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ture decrease. Pilot studies, using microthermocoupies implanted within the cochlea. revealed that this resulted in stable inner ear temperatures which were accurately reflected by rectal measurements. In the first experiment (Figs. 1 and 2) the animals were anesthetized (60 mg/kg pentobarbital, i.p.) during the immersion. The 36 young mice of the second experiment (Fig. 3) were anesthetized during cooling and their subsequent exposure to noise (5 min. 8-16 kHz octave band, 115 dB SPL). For the 17 adult mice of the second experiment which were exposed to noise when hypothermic immersion occurred when awake (Fig. 4). Cochlear action potentials (AP) were obtained by a modified form of the electrocochleographic technique [26]. This utilized surface electrodes (scalp vertex and soft palate) temporarily applied to an anesthetized (pentobarbital) animal, while a single ear was stimulated by tone bursts at frequencies ranging from 2 to 64 kHz in the mouse and 1-32 kHz in the gerbil. The 1 ms duration (200 ~LSrise and fall time) tone bursts were delivered at a repetition rate of 20/s using a quasifree field technique to stimulate the ear. The driver was located 2.5 cm from the ipsilateral ear, directed toward the opening of the ear canal. The contralateral ear was occluded. A 0.63 cm calibrated Briiel & Kjaer microphone was positioned adjacent to the tragus for calibration of the driver output. The sine wave output was not phase-locked. so that cochlear microphonics rapidly cancelled out over the 512-1024 responses per averaged evoked potential. After a clear response was obtained at 65 dB SPL or higher, an output attenuator was adjusted in 10 dB steps until the response neared threshold, after which 5 dB increases and decreases were made. Threshold was extrapolated as being between the highest SPL at which it could not reliably be elicited. and the lowest SPL at which it was constantly seen. This value was generally less than 1 pV, although it varied somewhat as a function of the background noise level. The noise-exposed mice were tested 4 days after exposure, a time at which PTS has stabilized in the mouse [26]. Rectal temperatures were constantly monitored, and thresholds were only obtained after the desired temperature had been stable (50.2”C) for 10 min or longer. The effects of noise and hypothermia were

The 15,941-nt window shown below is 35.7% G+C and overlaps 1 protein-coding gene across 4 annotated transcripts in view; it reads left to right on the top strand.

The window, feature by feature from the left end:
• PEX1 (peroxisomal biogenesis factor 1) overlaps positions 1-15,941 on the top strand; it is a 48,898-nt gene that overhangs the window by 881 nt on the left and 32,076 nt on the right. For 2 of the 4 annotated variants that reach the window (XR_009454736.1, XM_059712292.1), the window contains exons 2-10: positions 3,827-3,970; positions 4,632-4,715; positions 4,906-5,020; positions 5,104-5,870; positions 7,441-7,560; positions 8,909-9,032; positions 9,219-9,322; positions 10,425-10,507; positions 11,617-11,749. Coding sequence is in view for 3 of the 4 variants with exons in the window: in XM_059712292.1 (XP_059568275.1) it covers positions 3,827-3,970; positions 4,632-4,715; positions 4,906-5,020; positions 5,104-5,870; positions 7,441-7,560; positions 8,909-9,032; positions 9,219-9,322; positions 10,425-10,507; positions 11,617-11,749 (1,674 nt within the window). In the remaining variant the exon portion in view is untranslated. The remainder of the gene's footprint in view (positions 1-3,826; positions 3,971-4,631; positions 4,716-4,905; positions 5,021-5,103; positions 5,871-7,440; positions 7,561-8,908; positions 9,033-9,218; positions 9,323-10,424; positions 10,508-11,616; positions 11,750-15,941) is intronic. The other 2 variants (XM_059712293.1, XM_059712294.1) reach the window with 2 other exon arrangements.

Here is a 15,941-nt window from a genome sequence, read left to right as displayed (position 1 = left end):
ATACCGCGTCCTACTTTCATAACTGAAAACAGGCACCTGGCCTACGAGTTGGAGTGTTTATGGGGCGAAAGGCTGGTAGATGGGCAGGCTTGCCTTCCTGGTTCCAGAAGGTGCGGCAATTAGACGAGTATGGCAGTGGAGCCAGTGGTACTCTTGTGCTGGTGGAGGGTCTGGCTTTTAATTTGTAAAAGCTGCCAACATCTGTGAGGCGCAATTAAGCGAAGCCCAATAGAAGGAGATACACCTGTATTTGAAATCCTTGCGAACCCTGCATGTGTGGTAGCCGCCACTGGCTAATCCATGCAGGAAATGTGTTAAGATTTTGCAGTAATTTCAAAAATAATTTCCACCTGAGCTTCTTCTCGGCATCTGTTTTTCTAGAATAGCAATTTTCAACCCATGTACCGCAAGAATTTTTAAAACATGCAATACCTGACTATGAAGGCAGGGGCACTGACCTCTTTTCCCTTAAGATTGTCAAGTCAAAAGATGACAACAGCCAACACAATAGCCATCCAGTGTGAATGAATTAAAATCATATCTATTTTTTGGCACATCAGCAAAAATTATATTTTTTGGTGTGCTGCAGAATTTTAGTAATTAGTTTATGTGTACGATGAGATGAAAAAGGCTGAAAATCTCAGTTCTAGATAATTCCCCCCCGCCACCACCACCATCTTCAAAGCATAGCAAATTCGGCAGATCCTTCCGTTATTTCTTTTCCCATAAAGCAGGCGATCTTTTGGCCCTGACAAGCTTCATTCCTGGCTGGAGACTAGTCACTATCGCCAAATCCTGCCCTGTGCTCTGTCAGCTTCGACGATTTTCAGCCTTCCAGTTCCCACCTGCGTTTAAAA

evaluated in terms of dB threshold change I’hi~ allowed a valid comparison between the gerbil and mouse, whose normal electrocochlear audiograms are quite different [26,27]. It also allowed the data of the two mouse strains to be combined because. over the age span of the second experiment (Figs. 3. 4) they respond to noise in a nearly identical fashion [25]. The statistical significance of the threshold changes was determined by Student’s t-tests subsequent to analysis of variance. The scanning electron microscope .(SEM) was used to assess the physical damage to the hair cells of the organ of Corti. After fixation with mixed aldehydes, dissected cochleas were processed by the ‘OTOTO’ method [35] by alternately immersing them in 1% osmium tetroxide and 0.5% thiocarbohydrazide. After critical point drying, the entire organ of Corti was photographed with an ISI-DSl30 SEM without sputter coating. Results Hypothermia produced a temperatureand frequency-dependent threshold elevation in both the gerbil and mouse. The age of the mice (22-420 days) did not appear to influence this effect, so Figs. 1 and 2 collapse this variable. The 30” gerbil